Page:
The audio output of any channel can be completely turned off by writing zero to the volume control bits of AUDCX. All ones give maximum volume.


Audio Filters

Any channel noise output (without high-pass filter)


Channel 1 noise output (with high-pass filter)


Channel 2 noise output (with high-pass filter)


Noise filter


AUDCTL (Audio Control (08)

This address writes data into the Audio Mode Control Register (also see SKCTL two-tone bit 3 and notes).

7 6 5 4 3 2 1 0 if set, this bit:
              1 change normal clock base from 64 kHz to 15 kHz
            1 inserts high-pass filter into channel 2, clocked by chan 4
          1 inserts high-pass filter into channel 1, clocked by chan 3 (see section 2)
        1 clock channel 4 with channel 3, instead of 64 kHz (16-bit)
      1 clock channel 2 with channel 1, instead of 64 kHz (16-bit)
    1 clocks channel 3 with 1.79 MHz, instead of 64 kHz
  1 clocks channel 1 with 1.79 MHz, instead of 64 kHz
1 makes the 17-bit poly counter into a 9-bit poly counter.

Exact Frequencies

The frequencies given above are approximate. The exact frequency (Fin) that clocks the divide-by-N counters is given below (NTSC only, PAL is different).

Fin  
Approx Exact (NTSC) Exact (PAL)  
1.79 MHz 1.78979 MHz   Use modified formula for Fout
64 kHz 63.9210 kHz    
15 kHz 15.6999 kHz   Use normal formula for Fout

The Normal formula for the output frequency is:

Fout = Fin /2N

where N = the binary number in the frequency register (AUDF), plus 1 (N=AUDF+1).

The Modified formula should be used when Fin = 1.79 MHz and a more exactl result is desired:

Fout = Fin /2(AUDF+M)

where
M = 4 if 8 bit counter (AUDCTL bit 3 or 4 = 0),
M = 7 if 16 bit counter (AUDCTL bit 3 or 4 = 1)

AUDF1-4 (Audio Frequency)(00,02,04,06):

These addresses write data into each of the four Audio Frequency Control Registers. Each register controls a divide-by-N counter.

D7 D6 D5 D4 D3 D2 D1 D0 "N"
00000000 1
00000001 2
etc.  
11111111 256

Note "N" is 1 greater than the value in Audio Frequency Register AUDF(X).

AUDC1-4 (Audio Channel Control)(01,03,05,07):

These addresses write data into each of the four Audio Control Registers. Each register controls the noise content and volume of the corresponding Audio Channel.

Noise Content or Distortion, and Volume

  D7 D6 D5 D4 D3 D2 D1 D0  
HEX           volume:
0 0 0 0 0 Lowest Volume (Off)
8 1 0 0 0 Half Volume
  etc  
F 1 1 1 1 Highest Volume
    Distortion:
Divisor "N" set by audio frequency register.
0 0 0 0 0   17 Bit poly - 5 Bit poly - N
2 0 0 1 0   5 Bit poly - N - 2
4 0 1 0 0   4 Bit poly - 5 Bit poly - N
6 0 1 1 0   5 Bit poly - N - 2
8 1 0 0 0   17 Bit poly - N
A 1 0 1 0   Pure Tone - N - 2
C 1 1 0 0   4 Bit poly - N
1 X X X 1   Force Output Volume only

PITCH VALUES FOR THE MUSICAL NOTES - AUDCTL=0, AUDC = hex AX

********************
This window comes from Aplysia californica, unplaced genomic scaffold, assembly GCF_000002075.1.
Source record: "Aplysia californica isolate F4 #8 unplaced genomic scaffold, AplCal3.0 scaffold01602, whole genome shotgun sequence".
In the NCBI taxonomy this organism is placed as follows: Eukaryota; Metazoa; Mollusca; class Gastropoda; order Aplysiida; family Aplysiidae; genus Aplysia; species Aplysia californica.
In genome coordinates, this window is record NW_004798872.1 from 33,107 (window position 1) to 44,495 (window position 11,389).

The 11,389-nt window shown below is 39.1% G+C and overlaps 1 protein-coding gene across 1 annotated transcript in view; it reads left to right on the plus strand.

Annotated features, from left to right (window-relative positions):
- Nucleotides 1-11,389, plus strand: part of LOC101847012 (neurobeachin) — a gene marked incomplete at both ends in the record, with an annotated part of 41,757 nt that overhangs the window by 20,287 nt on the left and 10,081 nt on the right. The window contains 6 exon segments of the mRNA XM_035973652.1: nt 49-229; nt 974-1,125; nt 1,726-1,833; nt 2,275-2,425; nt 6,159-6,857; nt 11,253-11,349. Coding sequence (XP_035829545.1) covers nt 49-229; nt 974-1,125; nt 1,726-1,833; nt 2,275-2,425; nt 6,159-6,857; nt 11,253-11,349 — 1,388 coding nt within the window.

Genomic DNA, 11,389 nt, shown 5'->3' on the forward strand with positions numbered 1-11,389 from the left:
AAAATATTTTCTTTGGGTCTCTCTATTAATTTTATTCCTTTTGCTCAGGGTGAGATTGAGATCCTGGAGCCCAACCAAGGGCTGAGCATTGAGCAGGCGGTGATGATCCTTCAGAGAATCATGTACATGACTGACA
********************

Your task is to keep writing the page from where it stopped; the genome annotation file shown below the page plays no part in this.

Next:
AUDF
  Hex Dec
HIGH NOTES C 1D 29
B 1F 31
A# or Bb 21 33
A 23 35
G# or Ab 25 37
G 28 40
F# or Gb 2A 42
F 2D 45
E 2F 47
D# or Eb 32 50
D 35 53
C# or Db 39 57
C 3C 60
B 40 64
A# or Bb 44 68
A 48 72
G# or Ab 4C 76
G 51 81
F# or Gb 55 85
F 5B 91
E 60 96
D# or Eb 66 102
D 6C 108
C# or Db 72 114
MIDDLE C C 79 121
LOW NOTES B 80 128
A# or Bb 88 136
A 90 144
G# or Ab 99 153
G A2 162
F# or Gb AD 173
F B6 182
E C1 193
D# or Eb CC 204
D D9 217
C# or Db E6 230
C F3 243

3. KEYBOARD SCAN

The !K0-!K5 lines hold a 6-bit value from 00 to 3F. This allows for decoding 64 keys. With externnal CMOS (4052) chips, a key matrix is formed. The value of the key selected by the matrix is returned on the !KR1 line.

Inside the POKEY is a 6-bit binary counter, a 6-bit compare latch, and an 8-bit key code latch. A control state machine does the debouncing of the keys.

When the keyboard scanner is enabled by the SKTL register, the binary counter begins to count, once per line. If the !KR1 line goes low, the value of the binary counter is transferred to the compare latch. This will be the key code to be debounced. If !KR1 goes low before the next time the binary counter equals the compare latch the there are two keys depressed and both are ignored. If the binary counter equals the compare latch and !KR1 is high, then the key is bouncing and is ignored, but if !KR1 is low then the key is valid and it is transferrred to the keycode latch for reading by the CPU. An IRQ is also sent indicating the key is ready. As soon as !KR1 is low and the binary counter equals the compare latch and !KR1 is high, then the key is debounced and another key can be looked for. But if !KR1 is low, then the key is bouncing and is assumed to be still pressed.

If the debounce is disabled, the POKEY forces the binary counter equal compare latch signal to a logic true value which will disable debounce.

!KR2 input is used to decode 3 keys. They are SHIFT, BREAK and CONTROL. They do not get debounced. They are only decoded at:

!K0 !K1 !K2 !K3 !K4 !K5  
1 1 1 1 0 0 = BREAK
1 1 1 1 0 1 = SHIFT
1 1 1 1 1 1 = CONTROL

KBCODE (Keyboard Code)(09)

This address reads the Keyboard Code, and is usually read in response to a Keyboard Interrupt (IRQ and bits 6 or 7 of IRQST). See IRQEN for information on enabling keyboard interrupts. See SKCTL bits 1 and 0 for key scan and debounce enable.

D7 D6 D5 D4 D3 D2 D1 D0  
                Key code
    Shift Key
    Control Key

Read by OS into shadow CH when key is hit. The OS has a get character function which converts the keycode to ATASCII (Atari ASCII).


POKEY keyboard scan

KEYSCAN CONTROL FLOW CHART

 


POKEY keyboard scan

 

  !K0 !K1 !K2 !K3 !K4 !K5
CNTL 1 1 1 1 1 1
SHIFT 1 1 1 1 0 1
BRK 1 1 1 1 0 0

Key scan line timing



Internal key scan logic (block diagram)


Internal pot port logic (block diagram)


4. POT PORTS